Saab and Brazil postpone Gripen finances

A miniature of what the Swedish-Brazilian Saab Gripen NG fighter will look like, if the plans go ahead.
A miniature of what the Swedish-Brazilian Saab Gripen NG fighter will look like, if plans go ahead. Photo: Agência Brasil

Worlds collide when the masters of spontaneity are aiming to do business with the center of Nordic Noir. At the very last minute the Brazilian Defense Ministry and the Swedish company Saab agreed to postpone the signing of the contract that will define the financial details for Brazil’s buying Swedish Gripen fighters.

The deadline for signing the contract was Monday July 6th 2015, but it is now to be signed in late October instead. The adjourning required President Dilma Rousseff to call her Swedish colleague, Prime Minister Stefan Löfven, and beg for time. However, the compromise comes with a catch. Until late October, the contract and its terms are to be approved by the Brazilian National Congress.

The Brazilian Air Force Commander, Nivaldo Rossato, and Saab executives met with the Brazilian Defense Minister, Jaques Wagner, to come to an agreement. Wagner claimed that there is not possibility of Brazil backing out of purchasing the Gripen fighters. He promised that an effort will be made to determine the financial details.

Brazil bargaining

The Brazilian Air Force signed a contract in October last year to buy the Swedish fighters to a cost of US$ 5,4 billion. However, Brazil is determined to renegotiate the interest that was agreed upon in the contract, since the economy in the country is suffering a recession.

The Brazilian Minister of Finance, Joaquim Levy, claims that a renegotiation of the interests will save the country over US$ 300 million in 25 years. Furthermore, the Minister wants to use the renegotiated Saab contract as a model to revise other international contracts that have been signed by other Ministries. Since the interests have fallen in Europe, the Brazilians see an opportunity to improve their stakes. In an informal ambient this kind of behavior is called “jeitinho”, a Brazilian way of rearranging a done deal so that the benefits increase.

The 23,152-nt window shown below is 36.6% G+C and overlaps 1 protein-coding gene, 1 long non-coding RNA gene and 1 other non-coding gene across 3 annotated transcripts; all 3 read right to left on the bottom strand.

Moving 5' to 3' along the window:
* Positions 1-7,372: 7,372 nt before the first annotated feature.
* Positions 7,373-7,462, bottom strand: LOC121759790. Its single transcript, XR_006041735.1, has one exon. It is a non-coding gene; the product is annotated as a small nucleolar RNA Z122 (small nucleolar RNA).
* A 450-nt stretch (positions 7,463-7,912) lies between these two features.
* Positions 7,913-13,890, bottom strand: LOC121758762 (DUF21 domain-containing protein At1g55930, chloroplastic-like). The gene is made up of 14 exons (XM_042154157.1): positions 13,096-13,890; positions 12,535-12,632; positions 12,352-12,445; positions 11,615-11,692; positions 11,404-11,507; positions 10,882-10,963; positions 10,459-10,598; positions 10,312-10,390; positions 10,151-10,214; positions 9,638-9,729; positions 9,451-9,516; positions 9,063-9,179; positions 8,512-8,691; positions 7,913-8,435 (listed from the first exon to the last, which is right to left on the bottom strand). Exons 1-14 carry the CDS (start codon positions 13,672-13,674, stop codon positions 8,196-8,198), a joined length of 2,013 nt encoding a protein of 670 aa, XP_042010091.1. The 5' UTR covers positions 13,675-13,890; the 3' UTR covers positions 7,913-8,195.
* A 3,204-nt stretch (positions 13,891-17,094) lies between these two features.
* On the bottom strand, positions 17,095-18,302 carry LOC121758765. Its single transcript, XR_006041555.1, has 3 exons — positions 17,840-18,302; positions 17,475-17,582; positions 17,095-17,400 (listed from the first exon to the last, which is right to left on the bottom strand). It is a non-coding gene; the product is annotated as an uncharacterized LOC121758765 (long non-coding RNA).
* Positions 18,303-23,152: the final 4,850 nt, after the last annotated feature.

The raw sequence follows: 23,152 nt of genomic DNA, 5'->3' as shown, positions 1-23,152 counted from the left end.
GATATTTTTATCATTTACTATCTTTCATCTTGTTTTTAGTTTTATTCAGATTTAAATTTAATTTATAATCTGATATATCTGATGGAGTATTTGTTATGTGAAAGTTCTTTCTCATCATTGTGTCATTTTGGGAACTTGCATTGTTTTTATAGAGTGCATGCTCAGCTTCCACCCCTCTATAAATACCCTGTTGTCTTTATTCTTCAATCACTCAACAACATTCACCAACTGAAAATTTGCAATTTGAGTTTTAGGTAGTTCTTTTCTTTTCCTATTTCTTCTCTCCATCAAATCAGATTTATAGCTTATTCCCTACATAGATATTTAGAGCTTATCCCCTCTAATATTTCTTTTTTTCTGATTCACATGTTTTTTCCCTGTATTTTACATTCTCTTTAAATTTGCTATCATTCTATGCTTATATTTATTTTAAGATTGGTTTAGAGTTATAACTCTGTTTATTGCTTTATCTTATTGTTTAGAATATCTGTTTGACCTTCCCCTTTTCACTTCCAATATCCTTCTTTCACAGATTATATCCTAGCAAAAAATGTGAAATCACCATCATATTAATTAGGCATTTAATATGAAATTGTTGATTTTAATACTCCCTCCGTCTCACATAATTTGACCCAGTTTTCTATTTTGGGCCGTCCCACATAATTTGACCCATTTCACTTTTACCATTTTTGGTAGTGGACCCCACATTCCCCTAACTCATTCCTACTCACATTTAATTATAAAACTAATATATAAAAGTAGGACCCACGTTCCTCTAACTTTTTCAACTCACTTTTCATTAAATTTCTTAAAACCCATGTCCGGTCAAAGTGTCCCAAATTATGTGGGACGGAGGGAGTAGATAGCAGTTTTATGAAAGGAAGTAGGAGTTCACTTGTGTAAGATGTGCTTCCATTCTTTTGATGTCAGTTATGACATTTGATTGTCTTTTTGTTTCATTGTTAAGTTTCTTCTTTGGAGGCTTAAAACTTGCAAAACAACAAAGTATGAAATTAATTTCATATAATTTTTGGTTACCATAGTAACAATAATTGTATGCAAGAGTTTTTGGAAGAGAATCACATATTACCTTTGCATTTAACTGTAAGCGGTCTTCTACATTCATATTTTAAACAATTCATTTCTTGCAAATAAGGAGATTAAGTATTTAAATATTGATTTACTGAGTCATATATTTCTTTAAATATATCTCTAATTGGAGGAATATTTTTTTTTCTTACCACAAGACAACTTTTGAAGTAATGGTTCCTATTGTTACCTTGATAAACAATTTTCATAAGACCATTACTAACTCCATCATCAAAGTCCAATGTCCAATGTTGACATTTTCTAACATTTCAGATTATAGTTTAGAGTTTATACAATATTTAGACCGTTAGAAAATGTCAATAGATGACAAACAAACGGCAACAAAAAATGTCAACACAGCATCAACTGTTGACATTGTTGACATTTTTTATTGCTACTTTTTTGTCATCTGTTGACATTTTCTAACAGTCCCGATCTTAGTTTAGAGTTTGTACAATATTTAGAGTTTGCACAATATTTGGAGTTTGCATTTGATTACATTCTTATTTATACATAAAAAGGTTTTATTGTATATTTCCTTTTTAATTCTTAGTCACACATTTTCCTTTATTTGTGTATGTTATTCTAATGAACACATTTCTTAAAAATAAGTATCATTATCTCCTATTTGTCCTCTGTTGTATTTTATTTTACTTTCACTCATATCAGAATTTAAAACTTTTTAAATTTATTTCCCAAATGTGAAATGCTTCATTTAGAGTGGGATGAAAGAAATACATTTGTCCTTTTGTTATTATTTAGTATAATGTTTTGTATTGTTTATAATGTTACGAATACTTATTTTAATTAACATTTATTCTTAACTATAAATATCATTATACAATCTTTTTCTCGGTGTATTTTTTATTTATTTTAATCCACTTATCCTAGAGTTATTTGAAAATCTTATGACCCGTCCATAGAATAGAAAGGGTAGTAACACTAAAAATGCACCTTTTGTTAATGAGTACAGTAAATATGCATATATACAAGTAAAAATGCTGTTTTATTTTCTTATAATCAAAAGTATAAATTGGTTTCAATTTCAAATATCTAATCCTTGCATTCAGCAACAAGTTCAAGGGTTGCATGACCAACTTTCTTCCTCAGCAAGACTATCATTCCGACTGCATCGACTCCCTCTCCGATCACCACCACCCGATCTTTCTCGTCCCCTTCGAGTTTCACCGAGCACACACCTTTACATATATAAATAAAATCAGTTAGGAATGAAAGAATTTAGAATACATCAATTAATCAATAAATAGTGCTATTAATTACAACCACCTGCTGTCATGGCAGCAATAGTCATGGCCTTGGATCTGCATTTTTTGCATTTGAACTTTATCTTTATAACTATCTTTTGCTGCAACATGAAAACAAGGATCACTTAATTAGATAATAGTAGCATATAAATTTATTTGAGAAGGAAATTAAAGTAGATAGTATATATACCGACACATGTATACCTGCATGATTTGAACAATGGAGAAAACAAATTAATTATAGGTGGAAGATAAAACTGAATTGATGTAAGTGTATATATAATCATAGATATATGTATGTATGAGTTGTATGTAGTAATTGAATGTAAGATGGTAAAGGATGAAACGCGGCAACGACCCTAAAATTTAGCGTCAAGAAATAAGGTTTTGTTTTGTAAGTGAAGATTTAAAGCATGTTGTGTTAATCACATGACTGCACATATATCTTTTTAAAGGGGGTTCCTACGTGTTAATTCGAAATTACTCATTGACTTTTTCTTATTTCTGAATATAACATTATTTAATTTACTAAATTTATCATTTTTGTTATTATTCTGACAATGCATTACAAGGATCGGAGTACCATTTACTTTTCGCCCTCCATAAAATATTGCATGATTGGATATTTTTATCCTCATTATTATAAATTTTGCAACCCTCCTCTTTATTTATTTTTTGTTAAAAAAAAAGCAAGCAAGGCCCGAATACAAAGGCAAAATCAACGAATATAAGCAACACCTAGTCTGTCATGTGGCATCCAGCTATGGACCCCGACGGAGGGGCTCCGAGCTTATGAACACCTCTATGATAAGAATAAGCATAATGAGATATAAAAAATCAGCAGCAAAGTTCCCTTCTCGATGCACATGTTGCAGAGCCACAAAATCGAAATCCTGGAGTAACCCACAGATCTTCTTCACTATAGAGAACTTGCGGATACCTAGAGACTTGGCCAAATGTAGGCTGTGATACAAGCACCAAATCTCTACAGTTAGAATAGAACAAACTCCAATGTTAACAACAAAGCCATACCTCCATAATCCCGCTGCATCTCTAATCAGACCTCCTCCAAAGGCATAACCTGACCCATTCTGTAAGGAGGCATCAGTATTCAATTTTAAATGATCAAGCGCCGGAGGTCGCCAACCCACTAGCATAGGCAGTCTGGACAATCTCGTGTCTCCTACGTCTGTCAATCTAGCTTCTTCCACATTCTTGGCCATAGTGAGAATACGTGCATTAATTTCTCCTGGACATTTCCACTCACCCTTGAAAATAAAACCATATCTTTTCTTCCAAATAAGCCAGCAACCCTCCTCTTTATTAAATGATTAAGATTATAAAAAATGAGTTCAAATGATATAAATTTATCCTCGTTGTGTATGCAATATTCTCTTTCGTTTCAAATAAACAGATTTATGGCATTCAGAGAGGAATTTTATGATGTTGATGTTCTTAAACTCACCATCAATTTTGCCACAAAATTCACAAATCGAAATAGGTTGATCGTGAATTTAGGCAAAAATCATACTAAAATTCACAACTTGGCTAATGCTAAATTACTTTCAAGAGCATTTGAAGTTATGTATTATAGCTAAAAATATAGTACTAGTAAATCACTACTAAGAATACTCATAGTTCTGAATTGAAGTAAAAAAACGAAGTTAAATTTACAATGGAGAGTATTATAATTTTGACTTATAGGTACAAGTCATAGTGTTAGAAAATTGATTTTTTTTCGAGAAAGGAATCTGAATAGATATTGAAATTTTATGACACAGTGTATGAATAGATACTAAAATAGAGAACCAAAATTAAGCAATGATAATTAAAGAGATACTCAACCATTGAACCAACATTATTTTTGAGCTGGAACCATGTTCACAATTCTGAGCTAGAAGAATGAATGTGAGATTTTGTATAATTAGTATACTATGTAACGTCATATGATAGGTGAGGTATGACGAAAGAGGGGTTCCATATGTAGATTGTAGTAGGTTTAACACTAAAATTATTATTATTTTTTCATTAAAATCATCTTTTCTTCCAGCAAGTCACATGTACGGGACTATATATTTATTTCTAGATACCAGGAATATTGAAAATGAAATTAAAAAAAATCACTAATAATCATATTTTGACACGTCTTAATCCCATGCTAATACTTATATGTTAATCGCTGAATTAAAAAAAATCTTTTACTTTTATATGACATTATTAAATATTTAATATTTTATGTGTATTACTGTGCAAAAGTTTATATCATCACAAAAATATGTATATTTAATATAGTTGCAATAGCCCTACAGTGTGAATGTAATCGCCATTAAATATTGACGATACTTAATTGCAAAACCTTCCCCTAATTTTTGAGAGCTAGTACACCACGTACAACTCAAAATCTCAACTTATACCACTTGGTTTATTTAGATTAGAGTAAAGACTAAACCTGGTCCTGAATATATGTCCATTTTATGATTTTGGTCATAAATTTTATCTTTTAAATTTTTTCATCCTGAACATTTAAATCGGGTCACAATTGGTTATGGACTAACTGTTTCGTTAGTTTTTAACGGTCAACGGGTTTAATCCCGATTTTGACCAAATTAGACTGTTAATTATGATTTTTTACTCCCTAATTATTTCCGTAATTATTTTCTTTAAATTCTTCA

On the opposite side of the globe, the Swedes are great fans of rules and efficiency, tending to arrive at least five minutes early to meetings. Behind the scenes there are claims that the Swedes have argued that a renegotiation of the interest is a violation towards the OECD’s Export Credit Arrangement. A breach of the arrangement could lead to reprisals from the World Trade Organization (WTO). Accordingly, the Swedes insist that the interest was defined the day the contract was signed in 2014.

In Brazil’s 2015 budget, R$ 1 billion (approximately US$ 320 million) have been reserved for the buying of the Swedish jets. However, since a long-term plan to pay off the planes is being structured, the Brazilians do not expect to apply all of the money that has been set aside.

Economy collapsing

With an increasingly tense domestic situation ignited by the Petrobras corruption scandal which has generated demands to impeach President Rousseff and inflation hitting 8,89% it is alarming that Brazil chooses to suspend the Saab contract. Not to mention the financial blow after the most expensive FIFA World Cup ever and the Olympics coming up next year, which are also bleeding money and are as late as the preparations for the World Cup.

To samba your way around your own country, wasting your proper means is one thing. But when you ask a Gringo for a dance, you cannot expect them to fall for you charms. Certainly not in a world concerned enough as it is with Grexit and the future of Europe.